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Reviewed by:
  • Roberto Burle Marx Lectures: Landscape as Art and Urbanism ed. by Gareth Doherty, and: Depositions: Roberto Burle Marx and Public Landscapes Under Dictatorship by Catherine Seavitt Nordenson
  • Marc Treib (bio)
Gareth Doherty, Editor. 2018. Lars Müller Publishers. 288 pages. Paperback ISBN: 978-3-03778-379-5.
Catherine Seavitt Nordenson. 2018. University of Texas Press. 336 pages. Hardback ISBN: 978-1-4773-1573-6.

Some people write to inform, others to explain, entertain, inspire, critique—and, of course, for reasons that mix any of these intentions. Other writers explain or critique those writings. Those in practice often use writings to present design proposals, guide their realizations, or perhaps only to rationalize rather than explain the ideas behind them. At a more profound level, designers use words to elucidate ideas difficult to express in materials or space, to proselytize and persuade, but also—and more importantly—to inform or argue with a scope far broader than that of a single project.

Roberto Burle Marx (1909–1994) is a household name in landscape architectural circles, acknowledged as one of the masters of modern landscape architecture. The Burle Marx landscape, which today has come to symbolize modern landscape architecture in Brazil more broadly, conjoined an approach to planting design informed by deep horticultural knowledge, with an artistic regard for form, color, space, and vegetal morphology—all developed in parallel with the landscape architect’s artistic production as a painter, printmaker, and jewelry designer. Given an international notoriety rooted in bio-based aesthetics, his interests may appear somewhat removed from daily life, environmental activism, and the mechanisms of a repressive government. Nestled in his Sítio San Antônio da Bica—the extensive compound in Barra de Guaratiba some thirty miles southeast of Rio de Janeiro—it would seem Burle Marx spent his life devoted only to the production of environmentally sensitive and [End Page 81] visually stunning landscapes, living a life enriched by plant-finding expeditions and meals shared with a large group of friends and visitors, who were at times regaled with a song delivered in their host’s rich baritone voice.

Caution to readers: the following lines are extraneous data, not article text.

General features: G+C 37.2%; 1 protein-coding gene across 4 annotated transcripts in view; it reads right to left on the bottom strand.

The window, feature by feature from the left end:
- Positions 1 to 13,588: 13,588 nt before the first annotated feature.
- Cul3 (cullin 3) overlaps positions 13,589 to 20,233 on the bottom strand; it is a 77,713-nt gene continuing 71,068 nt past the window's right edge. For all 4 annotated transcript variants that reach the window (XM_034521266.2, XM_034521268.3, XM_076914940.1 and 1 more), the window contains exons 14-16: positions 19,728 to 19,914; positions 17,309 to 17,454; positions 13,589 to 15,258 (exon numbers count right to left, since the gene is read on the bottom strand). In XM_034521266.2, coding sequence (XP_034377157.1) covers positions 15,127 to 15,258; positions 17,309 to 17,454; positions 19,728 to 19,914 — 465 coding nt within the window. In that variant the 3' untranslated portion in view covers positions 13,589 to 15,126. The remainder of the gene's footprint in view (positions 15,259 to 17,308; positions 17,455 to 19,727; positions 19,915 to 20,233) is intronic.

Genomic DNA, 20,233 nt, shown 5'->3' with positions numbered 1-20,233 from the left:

Since 1964, when the first monograph in English on Burle Marx appeared, there have been numerous books published on the man and his landscapes.1 These books have tended to be visually engaging, hagiographic, and to some degree superficial, given their authors’ dearth of archival research. A notable exception to this generalization is Guilherme Mazza Dourado’s Modernidade Verde: Jardins de Burle Marx (2009), which was sadly published only in Portuguese.2 With free access to the office archives and lengthy discussions with the late Haruyoshi Ono—then office chief and successor after Burle Marx’s death—and of course also informed by site visits and discussions with clients, Mazza Dourado’s study achieved a depth unmatched to date. Following this first study he also edited two volumes of Burle Marx correspondence: one comprising letters written to the landscape architect, the other, correspondence from him.3 All of this is to say, that despite the number of publications, at least those appearing in English, a comprehensive presentation of the ideas and work of this brilliant Brazilian has been absent.

In recent months that narrow vision has been considerably widened, and adjusted, by the publication of two significant books whose contents convincingly demonstrate that Burle Marx was hardly the detached design professional or aesthete. To the contrary, these books show that Burle Marx was an engaged citizen who took an active role in fighting against the environmental degradation of his country at both the local and national levels. Together the books accomplish nothing less than a major overhaul of our vision of the man and his mission, or perhaps better stated, they enrich it.

Roberto Burle Marx, Lectures: Landscape as Art and Urbanism, edited by Gareth Doherty, collects the texts from Burle Marx’s lectures given in English over a roughly two and a half decade period. The subjects of his talks vary...


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pp. 81-84
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